Online shopping creates waste in more ways than one; however, there is one obvious source of waste visible to all online consumers; packaging. In 2019 Ireland accumulated 11,740 tonnes of waste due to packaging from online orders. This has risen by 25% to 2,953 tonnes in 2020. Our parcels arrive wrapped, bagged, boxed, and protected to the absolute limit when we shop online. In many cases, more packaging may arrive at your door than actual product. While often made of long-lasting materials, this packaging only serves a purpose for a few days before being disposed of. This mass waste is a contributor to the pollution of our environment. While many companies have opted for recyclable packaging, many larger online distributors are still using plastic and other non-recyclable materials to package their online orders. While only serving a purpose for a short period, these materials will remain on the planet for several years to come in the form of pollution. Packaging of online shopping orders negatively affects the environment when disposed of as well as the process of creating these packaging requiring high energy levels and materials that are not sustainable. By choosing to shop in-store instead of online, much of the packaging is omitted, lessening the purchase’s environmental impact.

But where are my returns now?

A key element of online shopping is online returns. A quick and easy process that is often offered by retailers free of charge. But what impact is this process having on our environment? When an item is returned, retailers will usually send the product to a landfill, releasing carbon into the atmosphere if it cannot be resold quickly and economically. In an article for ‘Bloomber Opinion’ (6), Adam Minter says In December, American consumers will return more than 1 million packages to E-Commerce retailers every day. This flood of returns peaks on January 2nd, A day which UPS deliveries nicknames ‘national returns day’. These returns alone in the U.S. account for 5 billion pounds of landfill waste And 15 million tons of carbon emitted into the atmosphere. Minter also goes on to say Optoro inc., a company that manages online returns, estimates only 10% of their handlings end up back on shelves. A large contributor to online returns is the clothing industry. Clothing returns are said to account for 40-50% of online returns. With online returns being so straightforward and cheap, many consumers purposely order clothing items in several sizes and colors, intending to return the items  which are not appropriate. One market research firm explains this practice by saying, “the bedroom is the new fitting room.” Aparna Mehta, who presented a Ted Talk on this topic, stated that every year 4 billion lbs of returned clothes end up in a landfill.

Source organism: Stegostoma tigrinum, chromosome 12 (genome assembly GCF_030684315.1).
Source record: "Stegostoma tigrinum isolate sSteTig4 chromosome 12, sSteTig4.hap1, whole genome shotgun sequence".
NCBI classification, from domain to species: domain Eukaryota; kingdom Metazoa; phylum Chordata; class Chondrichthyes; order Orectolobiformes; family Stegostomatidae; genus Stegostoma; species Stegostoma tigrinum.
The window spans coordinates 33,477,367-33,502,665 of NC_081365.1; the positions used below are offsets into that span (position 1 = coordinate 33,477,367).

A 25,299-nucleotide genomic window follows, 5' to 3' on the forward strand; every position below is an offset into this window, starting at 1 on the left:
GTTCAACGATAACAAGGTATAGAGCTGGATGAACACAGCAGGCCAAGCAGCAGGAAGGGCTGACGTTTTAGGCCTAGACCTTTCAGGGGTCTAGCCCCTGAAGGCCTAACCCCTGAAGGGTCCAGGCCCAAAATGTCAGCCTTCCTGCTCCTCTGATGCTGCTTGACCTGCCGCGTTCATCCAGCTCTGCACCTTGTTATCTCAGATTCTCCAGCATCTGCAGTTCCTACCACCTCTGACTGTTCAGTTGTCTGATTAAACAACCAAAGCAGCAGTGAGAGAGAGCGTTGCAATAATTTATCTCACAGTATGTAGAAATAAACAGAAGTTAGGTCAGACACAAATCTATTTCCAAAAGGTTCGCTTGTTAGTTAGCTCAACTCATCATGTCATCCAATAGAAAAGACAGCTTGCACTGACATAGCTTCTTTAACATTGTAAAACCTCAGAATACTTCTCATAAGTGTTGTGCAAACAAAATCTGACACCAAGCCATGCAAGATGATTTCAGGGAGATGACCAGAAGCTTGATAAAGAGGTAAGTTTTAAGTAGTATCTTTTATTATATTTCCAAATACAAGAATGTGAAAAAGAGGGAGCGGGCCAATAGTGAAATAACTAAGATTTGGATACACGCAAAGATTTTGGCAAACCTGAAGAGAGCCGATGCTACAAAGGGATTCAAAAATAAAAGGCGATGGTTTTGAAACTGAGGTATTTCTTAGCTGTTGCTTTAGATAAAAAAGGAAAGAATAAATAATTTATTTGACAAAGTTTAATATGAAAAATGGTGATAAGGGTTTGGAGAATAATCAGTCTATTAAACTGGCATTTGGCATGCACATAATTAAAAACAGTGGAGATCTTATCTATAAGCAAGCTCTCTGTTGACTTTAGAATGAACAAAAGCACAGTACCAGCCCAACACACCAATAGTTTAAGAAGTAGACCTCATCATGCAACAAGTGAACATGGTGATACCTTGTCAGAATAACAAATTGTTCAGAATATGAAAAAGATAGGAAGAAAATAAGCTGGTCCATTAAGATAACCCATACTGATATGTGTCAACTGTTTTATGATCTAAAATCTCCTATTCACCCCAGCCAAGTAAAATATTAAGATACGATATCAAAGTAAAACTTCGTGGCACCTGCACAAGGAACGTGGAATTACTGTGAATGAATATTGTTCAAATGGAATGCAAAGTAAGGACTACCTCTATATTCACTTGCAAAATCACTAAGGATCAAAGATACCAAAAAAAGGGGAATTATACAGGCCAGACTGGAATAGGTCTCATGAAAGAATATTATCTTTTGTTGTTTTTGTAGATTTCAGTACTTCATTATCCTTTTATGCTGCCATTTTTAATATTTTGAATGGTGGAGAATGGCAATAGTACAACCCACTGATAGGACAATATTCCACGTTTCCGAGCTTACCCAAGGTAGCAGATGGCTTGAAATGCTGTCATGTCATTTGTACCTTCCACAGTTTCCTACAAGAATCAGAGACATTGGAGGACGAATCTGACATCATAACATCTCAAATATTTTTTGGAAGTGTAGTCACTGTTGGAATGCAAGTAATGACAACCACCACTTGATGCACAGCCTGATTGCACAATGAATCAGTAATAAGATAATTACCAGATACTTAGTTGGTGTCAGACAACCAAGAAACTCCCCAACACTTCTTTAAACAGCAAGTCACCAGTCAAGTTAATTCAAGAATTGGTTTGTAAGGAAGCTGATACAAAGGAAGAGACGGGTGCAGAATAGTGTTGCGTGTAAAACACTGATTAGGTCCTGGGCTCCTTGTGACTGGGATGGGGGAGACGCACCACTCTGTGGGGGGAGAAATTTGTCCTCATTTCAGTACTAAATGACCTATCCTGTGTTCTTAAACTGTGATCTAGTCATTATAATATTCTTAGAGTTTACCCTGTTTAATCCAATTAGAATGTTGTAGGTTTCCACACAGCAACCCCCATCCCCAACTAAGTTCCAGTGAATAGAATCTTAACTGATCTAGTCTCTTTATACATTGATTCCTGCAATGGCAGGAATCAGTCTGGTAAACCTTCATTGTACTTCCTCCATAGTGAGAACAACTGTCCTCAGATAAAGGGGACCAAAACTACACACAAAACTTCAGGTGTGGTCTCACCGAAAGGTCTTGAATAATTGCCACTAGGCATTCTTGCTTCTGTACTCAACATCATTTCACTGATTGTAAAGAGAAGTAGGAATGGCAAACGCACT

The positive effects

With all this evidence suggesting that online shopping is damaging our atmosphere, it is easy to wonder should it be abolished? However, there are many positive options when online shopping. There are many websites that offer a chance for people to resell their unwanted items. On line facilities such as Done-Deal, Facebook marketplace, and eBay give unwanted items a chance to be bought at a lower price instead of being disposed of and emitting carbon into the atmosphere. Many of these websites are tailored to show goods that are for sale in your local proximity. This prevents items from needing to travel long distances to be obtained by their new owners, which lowers this purchase’s carbon footprint.

New clothing resale websites such as Depop and Poshmark have become increasingly popular among younger generations. These websites encourage clothing in good, wearable condition to be resold and re-worn. They keep clothing items in circulation and out of landfill and provide consumers with an affordable and exciting new way to shop. It is clear that there are many negatives to online shopping, by participating in this practice while uninformed of its effects, many consumers can unknowingly be damaging our environment. By adjusting the online shopping process and informing consumers of the impact of their choices this can be changed. Certainly it is possible to turn this currently damaging process into something green and beneficial to all. Previously mentioned resale websites are on track to achieving this. However, like many environmental issues, the key to solving this is through the education of consumers to make conscious, sustainable choices.

Saoirse Boyce is currently an undergraduate student on the Bachelor of Sciences (Applied Social Sciences) Degree Programme at the National University of Ireland Galway